All this energy is converted to steam to produce electricity.   U-235 is one of the waste products of nuclear reactors (as Davis Bessie). Nuclear waste products can be processed for disposal at storage sites or reused as a fuel component or in manufacturing (as weapons).

[For a fuller detailed descriptions, please go to and]

 What are DU weapons and why are they used?   Depleted Uranium itself is a chemically toxic and radioactive compound, which is used in armour piercing munitions because of its very high density. It is 1.7 times denser than lead, giving DU weapons increased range and penetrative power. They belong to a class of weapons called kinetic energy penetrators. The part of the weapon that is made of DU is called a penetrator: this is a long dart weighing more than four kilograms in the largest examples: it is neither a tip nor a coating. The penetrator is usually an alloy of DU and a small amount of another metal such as titanium and molybdenum. These give it extra strength and resistance to corrosion.

In addition to armour-piercing penetrators, DU is used as armour in US M1A1 and M1A2 battle tanks and in small amounts in some types of landmines (M86 PDM and ADAM), both types contain 0.101g of DU in the resin cases of the individual mines. 432 ADAM antipersonnel landmine howitzer shells were used on the Kuwaiti battlefields during the 1991 Gulf War. Both M86 PDM and ADAM mines remain in U.S. stockpiles.

Where have DU weapons been used?    Governments have often initially denied using DU because of public health concerns. It is now clear that DU was used on a large scale by the US and the UK in the Gulf War in 1991, then in Bosnia, Serbia and Kosovo, and again in the war in Iraq by the US and the UK in 2003. It is suspected that the US also used DU in Afghanistan in 2001, although both the US and UK governments have denied using it there.

While we have a reasonable idea how much DU was used in the Balkans (12,700kg) and the 1991 Gulf War (290,300kg), there is little data on the extent of its use following the 2003 invasion in Iraq. One estimate put the total at 140,000kg by early 2004; with far more being used in urban areas than in 1991. This was chiefly a product of a move towards asymmetric warfare but also an increasingly casual approach to DU’s use. The US consistently refused to release data on the locations of DU strikes to UNEP and post-conflict instability has made assessing the true extent of contamination virtually impossible.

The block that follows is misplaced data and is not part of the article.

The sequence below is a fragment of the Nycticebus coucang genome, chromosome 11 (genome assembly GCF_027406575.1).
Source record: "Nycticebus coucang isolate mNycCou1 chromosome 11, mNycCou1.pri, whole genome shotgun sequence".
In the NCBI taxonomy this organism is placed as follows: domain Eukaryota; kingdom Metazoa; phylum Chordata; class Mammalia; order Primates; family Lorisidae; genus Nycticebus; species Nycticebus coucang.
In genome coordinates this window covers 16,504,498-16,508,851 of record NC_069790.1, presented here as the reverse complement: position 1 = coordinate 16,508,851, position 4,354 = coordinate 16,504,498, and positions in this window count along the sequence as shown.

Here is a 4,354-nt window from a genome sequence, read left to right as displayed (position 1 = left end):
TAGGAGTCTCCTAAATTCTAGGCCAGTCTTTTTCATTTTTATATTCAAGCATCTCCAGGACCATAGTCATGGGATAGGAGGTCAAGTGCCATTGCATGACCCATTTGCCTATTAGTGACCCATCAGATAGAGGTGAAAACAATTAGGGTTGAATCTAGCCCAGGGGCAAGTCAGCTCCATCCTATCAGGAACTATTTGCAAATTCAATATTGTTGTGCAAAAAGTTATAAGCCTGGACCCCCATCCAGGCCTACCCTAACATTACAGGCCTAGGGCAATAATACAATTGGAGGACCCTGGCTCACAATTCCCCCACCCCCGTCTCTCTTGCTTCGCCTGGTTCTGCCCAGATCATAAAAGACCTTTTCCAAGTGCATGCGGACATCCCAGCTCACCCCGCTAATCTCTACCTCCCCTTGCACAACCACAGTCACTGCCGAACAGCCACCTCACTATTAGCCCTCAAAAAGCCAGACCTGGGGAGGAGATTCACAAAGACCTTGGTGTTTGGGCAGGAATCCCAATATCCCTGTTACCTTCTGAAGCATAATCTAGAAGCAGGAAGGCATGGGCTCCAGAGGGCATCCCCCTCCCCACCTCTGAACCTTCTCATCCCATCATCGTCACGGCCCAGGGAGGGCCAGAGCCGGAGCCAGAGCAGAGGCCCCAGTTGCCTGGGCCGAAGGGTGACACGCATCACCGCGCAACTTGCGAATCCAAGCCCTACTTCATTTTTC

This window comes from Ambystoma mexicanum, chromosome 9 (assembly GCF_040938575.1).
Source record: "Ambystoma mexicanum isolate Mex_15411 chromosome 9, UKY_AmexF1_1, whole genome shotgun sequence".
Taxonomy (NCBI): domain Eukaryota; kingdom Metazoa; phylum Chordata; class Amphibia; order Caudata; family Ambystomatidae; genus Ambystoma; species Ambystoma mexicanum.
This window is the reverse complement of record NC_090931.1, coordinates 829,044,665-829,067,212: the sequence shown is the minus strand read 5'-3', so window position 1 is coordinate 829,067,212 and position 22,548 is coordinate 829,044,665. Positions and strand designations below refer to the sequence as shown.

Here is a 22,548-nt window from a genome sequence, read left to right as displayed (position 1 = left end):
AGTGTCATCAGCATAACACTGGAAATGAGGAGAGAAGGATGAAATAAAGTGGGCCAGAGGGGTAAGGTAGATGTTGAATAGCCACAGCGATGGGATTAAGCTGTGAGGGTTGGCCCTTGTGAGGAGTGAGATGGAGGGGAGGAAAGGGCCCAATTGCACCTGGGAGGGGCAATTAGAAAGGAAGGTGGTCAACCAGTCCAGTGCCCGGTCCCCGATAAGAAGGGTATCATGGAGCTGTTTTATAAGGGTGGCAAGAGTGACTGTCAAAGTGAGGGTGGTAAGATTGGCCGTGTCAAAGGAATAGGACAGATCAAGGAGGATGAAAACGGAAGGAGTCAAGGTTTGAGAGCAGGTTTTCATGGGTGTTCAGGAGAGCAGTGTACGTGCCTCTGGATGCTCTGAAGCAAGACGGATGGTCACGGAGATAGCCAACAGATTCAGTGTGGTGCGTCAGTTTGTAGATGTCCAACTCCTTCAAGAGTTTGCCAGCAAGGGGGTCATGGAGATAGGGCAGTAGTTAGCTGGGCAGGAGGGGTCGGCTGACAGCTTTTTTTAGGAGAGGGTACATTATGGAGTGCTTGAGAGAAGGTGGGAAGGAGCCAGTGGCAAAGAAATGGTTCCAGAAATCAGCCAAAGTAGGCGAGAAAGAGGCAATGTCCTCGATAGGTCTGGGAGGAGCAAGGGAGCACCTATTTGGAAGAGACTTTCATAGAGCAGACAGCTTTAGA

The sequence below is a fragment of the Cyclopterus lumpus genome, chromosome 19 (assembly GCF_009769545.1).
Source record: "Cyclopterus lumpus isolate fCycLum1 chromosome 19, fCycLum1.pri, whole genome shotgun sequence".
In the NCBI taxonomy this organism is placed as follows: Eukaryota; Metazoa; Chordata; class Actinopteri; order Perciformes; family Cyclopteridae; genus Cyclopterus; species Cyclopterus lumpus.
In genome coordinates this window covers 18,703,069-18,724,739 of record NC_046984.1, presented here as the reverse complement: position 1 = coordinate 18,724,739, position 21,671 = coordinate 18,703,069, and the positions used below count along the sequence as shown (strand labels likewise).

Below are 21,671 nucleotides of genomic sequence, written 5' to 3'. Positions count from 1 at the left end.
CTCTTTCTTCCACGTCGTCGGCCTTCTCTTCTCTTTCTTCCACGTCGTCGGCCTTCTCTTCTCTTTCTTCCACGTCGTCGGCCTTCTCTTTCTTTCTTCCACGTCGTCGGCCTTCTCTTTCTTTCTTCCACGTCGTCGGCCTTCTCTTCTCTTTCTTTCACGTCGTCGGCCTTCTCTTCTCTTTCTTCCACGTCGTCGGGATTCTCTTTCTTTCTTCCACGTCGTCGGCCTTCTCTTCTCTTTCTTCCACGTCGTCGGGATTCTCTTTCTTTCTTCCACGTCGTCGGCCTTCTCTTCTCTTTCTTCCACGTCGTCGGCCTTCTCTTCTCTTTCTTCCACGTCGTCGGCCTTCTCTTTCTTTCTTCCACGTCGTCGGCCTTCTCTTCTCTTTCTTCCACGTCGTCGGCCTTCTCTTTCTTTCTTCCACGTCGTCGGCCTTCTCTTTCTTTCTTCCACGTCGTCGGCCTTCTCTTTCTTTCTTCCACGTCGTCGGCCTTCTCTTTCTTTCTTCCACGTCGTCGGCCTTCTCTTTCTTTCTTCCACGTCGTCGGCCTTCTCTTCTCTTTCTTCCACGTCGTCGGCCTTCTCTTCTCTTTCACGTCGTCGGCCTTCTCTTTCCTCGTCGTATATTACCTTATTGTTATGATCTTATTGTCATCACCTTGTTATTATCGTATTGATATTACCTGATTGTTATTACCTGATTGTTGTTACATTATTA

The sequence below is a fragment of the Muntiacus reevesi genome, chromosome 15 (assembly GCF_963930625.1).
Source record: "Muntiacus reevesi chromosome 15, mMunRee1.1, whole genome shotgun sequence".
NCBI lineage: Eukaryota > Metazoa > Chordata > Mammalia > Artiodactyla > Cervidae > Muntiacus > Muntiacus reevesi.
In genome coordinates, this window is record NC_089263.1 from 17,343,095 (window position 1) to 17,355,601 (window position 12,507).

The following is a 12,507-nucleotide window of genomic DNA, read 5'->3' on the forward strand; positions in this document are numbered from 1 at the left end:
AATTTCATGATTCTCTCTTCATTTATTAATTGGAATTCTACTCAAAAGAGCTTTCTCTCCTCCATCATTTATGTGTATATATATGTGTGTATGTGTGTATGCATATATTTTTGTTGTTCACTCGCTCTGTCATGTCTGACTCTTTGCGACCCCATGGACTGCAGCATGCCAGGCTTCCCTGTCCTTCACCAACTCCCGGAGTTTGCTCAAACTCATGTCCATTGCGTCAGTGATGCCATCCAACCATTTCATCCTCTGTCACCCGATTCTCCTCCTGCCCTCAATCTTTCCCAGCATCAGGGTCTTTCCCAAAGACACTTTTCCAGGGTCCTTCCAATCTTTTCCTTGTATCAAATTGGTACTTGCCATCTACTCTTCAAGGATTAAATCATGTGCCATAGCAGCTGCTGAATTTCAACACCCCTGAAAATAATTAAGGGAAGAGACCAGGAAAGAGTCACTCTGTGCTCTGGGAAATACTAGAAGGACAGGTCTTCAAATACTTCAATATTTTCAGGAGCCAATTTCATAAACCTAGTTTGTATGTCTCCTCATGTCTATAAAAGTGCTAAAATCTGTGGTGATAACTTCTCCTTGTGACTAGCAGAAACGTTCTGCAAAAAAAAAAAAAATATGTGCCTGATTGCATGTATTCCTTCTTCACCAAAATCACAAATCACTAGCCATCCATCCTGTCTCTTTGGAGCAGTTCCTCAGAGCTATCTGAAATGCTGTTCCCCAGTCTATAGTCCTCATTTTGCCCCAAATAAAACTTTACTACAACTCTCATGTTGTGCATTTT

How does the DU in weapons get into the body?   The DU oxide dust produced when DU munitions burn has no natural or historical analogue. This toxic and radioactive dust , which can travel many kilometres when “kicked up” in arid climates, are readily inhaled and retained in the lungs by civilians and the military alike. From the lungs they travel to and are deposited in the lymph nodes, bones, brain and testes.

It is thought that DU is the cause of a sharp increase in the incidence rates of some cancers, such as breast cancer and lymphoma, in areas of Iraq following 1991 and 2003. It has also been implicated in a rise in birth defects from areas adjacent to the main Gulf War battlefields. A Balkan focused UNEP reported that these corroding penetrators were likely to contaminate groundwater and drinking water supplies and should be removed.

What are the radioactive hazards of uranium weapon? Radiation has three basic forms, all are emitted when DU “burns” as in munitions being fired

Alpha -fast moving atoms that are slowed by a few inches of air or piece of paper because of their relatively large size

Beta – fast moving electrons with higher energy than alpha because they are lighter and faster, can go through several feet of air or thin metal

Gamma- most damaging radiation, made of photons (much like light), their high energy can penetrate up to several inches of lead
The chief radiological hazard from uranium 238 is alpha radiation. When inhaled or ingested, alpha radiation is the most damaging form of ionising radiation. However, as U238 decays into its daughter products thorium and protactinium, both beta and gamma radiation are released, increasing the radiation burden further. Therefore DU particles must be considered as a dynamic mixture of radioactive isotopes.